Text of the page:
Mazda CX-5 long-term test
Our sub-editor wanted a car that's relaxing on the motorway, capable on tricky terrain and fun to drive elsewhere. Did this family SUV deliver?...
The car Mazda CX-5 2.5 AWD GT Sport Auto Run by Chris Haining, sub-editor
Why it’s here To see how a traditional, petrol-powered, four-wheel drive large SUV fits in with daily life
Needs to Shrug off rough roads and tough weather, soothe in motorway traffic, entertain on a twisty road
Mileage 9288 List price £38,905 Target Price £37,389 Price as tested £39,485 Test economy 33.1mpg Official economy 34.7mpg Running costs (excluding depreciation) Fuel £2015 Dealer price now £34,925 Private price now £31,044
2 December 2022 – Farewell to The Great White
When I was little, puddles were there for my amusement. Under close parental supervision, I’d bounce down the rain-soaked high street, leaping from one pool to the next, confident that my yellow wellies (with ducks on them) would keep me dry while I made the biggest splashes ever. Well, my Mazda CX-5 has me reliving those days now that I’m, er, a fair bit older.
Back in the summer, I was bemoaning that my uncharacteristically dry Cornish holiday gave me no chance to put the CX-5’s four-wheel drive system to the test. Now that the roads are strewn with leaves, many of which have turned into a thick, greasy dressing that adds peril to the apexes of my favourite local corners, it has proven itself more than once.
Now, lets put aside notions of swimming through swamps like a Land Rover Defender urges you to; the CX-5’s four-wheel drive system is more about keeping you going in poor conditions. It works, too; on a sludged-up slope nearby where standing up wasn’t the easiest, my car found plenty of traction to get me safely back to dry Tarmac. What’s more, it lends the CX-5 a surprisingly sporty character when the conditions are right; if you accelerate hard out of a corner with a little bit of steering still wound on, you can feel the rear tyres putting power to the road.
Basically, whatever the weather, it inspires confidence. And that’s a fitting addition to the CX-5’s long list of virtues. In earlier reports, I've mentioned how the dashboard couldn’t be more sensibly laid out or easy to use, and I’ve spoken about how everything you touch feels beautifully put together. I’ve covered its surprisingly capacious boot, too, and having acted as a chauffeur for my Grandmother a few times, I can vouch that those sitting in the back don’t get a raw deal compared with those in the front. The heated rear seats of my top-spec GT Sport version were welcomed, too.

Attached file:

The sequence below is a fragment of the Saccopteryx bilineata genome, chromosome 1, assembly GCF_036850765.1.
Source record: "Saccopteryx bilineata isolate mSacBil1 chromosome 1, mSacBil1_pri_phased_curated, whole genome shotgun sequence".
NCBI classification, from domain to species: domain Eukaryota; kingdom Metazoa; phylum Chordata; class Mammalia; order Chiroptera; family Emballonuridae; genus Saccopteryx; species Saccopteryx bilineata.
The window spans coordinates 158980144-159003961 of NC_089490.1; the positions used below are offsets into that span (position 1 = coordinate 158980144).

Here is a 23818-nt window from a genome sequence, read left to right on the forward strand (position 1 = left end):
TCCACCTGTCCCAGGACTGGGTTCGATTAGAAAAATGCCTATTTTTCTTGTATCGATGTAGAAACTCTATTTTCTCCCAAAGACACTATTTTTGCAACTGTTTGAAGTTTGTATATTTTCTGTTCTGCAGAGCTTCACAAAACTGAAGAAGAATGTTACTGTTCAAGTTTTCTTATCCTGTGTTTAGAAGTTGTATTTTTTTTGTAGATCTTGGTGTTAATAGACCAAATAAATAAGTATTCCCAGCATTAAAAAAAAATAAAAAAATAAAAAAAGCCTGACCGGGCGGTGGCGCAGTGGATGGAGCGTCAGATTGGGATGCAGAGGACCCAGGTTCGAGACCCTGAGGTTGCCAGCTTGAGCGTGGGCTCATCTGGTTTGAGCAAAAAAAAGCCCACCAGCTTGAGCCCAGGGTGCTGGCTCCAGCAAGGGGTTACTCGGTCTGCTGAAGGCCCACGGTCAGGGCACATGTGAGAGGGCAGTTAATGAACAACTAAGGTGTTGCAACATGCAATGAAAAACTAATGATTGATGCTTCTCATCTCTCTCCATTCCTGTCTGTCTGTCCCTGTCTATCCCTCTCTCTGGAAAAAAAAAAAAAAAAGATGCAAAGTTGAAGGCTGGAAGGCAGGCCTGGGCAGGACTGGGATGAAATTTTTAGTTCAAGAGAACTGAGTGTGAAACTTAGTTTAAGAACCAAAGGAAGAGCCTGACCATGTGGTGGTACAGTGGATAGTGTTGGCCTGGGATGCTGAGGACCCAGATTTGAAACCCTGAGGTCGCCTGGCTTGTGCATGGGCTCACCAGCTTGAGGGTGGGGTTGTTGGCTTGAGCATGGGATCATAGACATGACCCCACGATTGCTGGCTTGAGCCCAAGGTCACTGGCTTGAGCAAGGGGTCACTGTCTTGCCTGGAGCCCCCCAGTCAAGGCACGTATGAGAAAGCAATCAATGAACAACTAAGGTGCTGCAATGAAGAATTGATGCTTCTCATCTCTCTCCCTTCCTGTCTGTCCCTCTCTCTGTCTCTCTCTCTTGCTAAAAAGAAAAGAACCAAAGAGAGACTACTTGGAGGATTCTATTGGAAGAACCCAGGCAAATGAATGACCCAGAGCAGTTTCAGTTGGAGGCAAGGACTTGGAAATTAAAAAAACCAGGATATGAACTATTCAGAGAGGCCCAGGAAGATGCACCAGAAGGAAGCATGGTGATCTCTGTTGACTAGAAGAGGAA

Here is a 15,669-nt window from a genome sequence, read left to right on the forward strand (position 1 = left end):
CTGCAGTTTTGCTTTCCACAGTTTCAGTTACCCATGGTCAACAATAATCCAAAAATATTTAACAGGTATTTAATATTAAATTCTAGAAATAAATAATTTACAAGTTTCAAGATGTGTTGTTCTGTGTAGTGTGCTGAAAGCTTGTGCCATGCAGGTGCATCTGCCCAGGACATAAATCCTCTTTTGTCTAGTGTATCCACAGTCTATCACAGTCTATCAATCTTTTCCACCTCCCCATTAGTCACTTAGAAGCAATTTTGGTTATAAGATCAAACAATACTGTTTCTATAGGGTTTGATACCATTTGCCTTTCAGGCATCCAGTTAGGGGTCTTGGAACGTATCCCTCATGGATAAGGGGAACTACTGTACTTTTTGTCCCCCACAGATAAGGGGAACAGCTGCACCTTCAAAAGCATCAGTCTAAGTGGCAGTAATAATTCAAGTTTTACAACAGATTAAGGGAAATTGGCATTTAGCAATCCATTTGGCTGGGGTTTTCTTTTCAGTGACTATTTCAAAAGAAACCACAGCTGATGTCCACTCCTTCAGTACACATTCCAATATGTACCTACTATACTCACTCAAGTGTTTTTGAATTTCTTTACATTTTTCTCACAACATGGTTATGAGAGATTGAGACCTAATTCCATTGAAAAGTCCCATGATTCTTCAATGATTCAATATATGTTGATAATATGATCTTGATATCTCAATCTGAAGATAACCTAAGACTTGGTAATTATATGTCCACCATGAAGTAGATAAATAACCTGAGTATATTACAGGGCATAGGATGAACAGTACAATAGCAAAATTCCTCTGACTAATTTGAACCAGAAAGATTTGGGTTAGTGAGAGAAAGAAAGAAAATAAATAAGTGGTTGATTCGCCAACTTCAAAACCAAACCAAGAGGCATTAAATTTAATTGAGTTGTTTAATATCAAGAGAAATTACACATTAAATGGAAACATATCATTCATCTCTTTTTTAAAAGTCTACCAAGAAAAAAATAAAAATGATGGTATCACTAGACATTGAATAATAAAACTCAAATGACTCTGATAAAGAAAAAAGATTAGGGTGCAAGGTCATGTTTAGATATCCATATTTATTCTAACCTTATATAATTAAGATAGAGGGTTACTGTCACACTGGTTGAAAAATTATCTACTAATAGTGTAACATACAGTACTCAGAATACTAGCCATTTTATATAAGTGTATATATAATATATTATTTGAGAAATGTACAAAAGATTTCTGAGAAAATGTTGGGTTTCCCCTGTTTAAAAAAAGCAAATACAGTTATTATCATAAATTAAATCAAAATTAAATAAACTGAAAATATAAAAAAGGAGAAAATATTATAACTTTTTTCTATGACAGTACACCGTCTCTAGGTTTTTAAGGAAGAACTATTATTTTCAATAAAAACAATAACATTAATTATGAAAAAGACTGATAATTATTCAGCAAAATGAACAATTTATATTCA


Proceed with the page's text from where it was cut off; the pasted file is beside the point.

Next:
In all, the CX-5 fitted in with my leisure time very well. I came to nickname it The Great White, inspired by its hungry mouth, the sharkfin antenna on its roof, its Arctic white paint and, well, the fact that I thought it was great. It’s a shame that it didn’t fit quite as neatly with my nine-to-five, though; I’m talking about my 240-mile round-trip commute on the M25. Four-wheel drive, an automatic gearbox and a big 2.5-litre petrol engine isn’t exactly a recipe for economy, and based on my brim-to-brim calculations, the CX-5 averaged an unspectacular 34.7mpg in my hands. It has me wondering how the diesel version might have fared, but I would have missed the petrol engine’s encouraging rasp at high revs on a twisty road.
And its thirst is made even more of a shame by how very comfy it makes long motorway trips. The ride is more settled at higher speeds than it is during the urban crawl (and even then, it’s never a chore), and the stereo is very good, sounding natural and underpinned by a subwoofer that does justice to bassy tunes, such as Bjork's Hyperballad, that make weedy systems go to pieces.
Who is this car for, then? Well, if you don’t make a lot of long, routine journeys, but you want security on that annual Winter trip from Oxford to the middle of Scotland, a four-wheel drive CX-5 makes a lot of sense. If I had no need to make frequent long, mundane journeys, I’d love one, and I’d probably keep it for a long time. Cars like this, which offer reassuring quality and sensible design, in place of look-at-me glitz and dazzling complexity, are becoming a rare breed.
It stacks up well as an ownership proposition, too. In our 2022 Reliability Survey, Mazda as a brand finished a commendable 8th place out of 32 manufacturers, and while the CX-5 itself placed an unremarkable halfway up the table in the Large SUV category, it did so with a strong score of 94.8%. Now a year old, and with almost 10,000 miles on the clock, its resale value isn't disastrous either.
So, while I won't miss paying for the petrol, I will miss taking The Great White on adventures. If only I still had a pair of yellow wellies with ducks on them.
For all the latest reviews, advice and new car deals, sign up to the What Car? newsletter here
Best family SUVs 2023
Want practicality, class and an elevated driving position in a relatively compact and affordable package? These are the top 10 cars you should be looking at – and the ones that are best avoided
Citroën C5 Aircross long-term test
Citroën's family SUV has been upgraded inside and under the skin. But what's it like to live with? We're finding out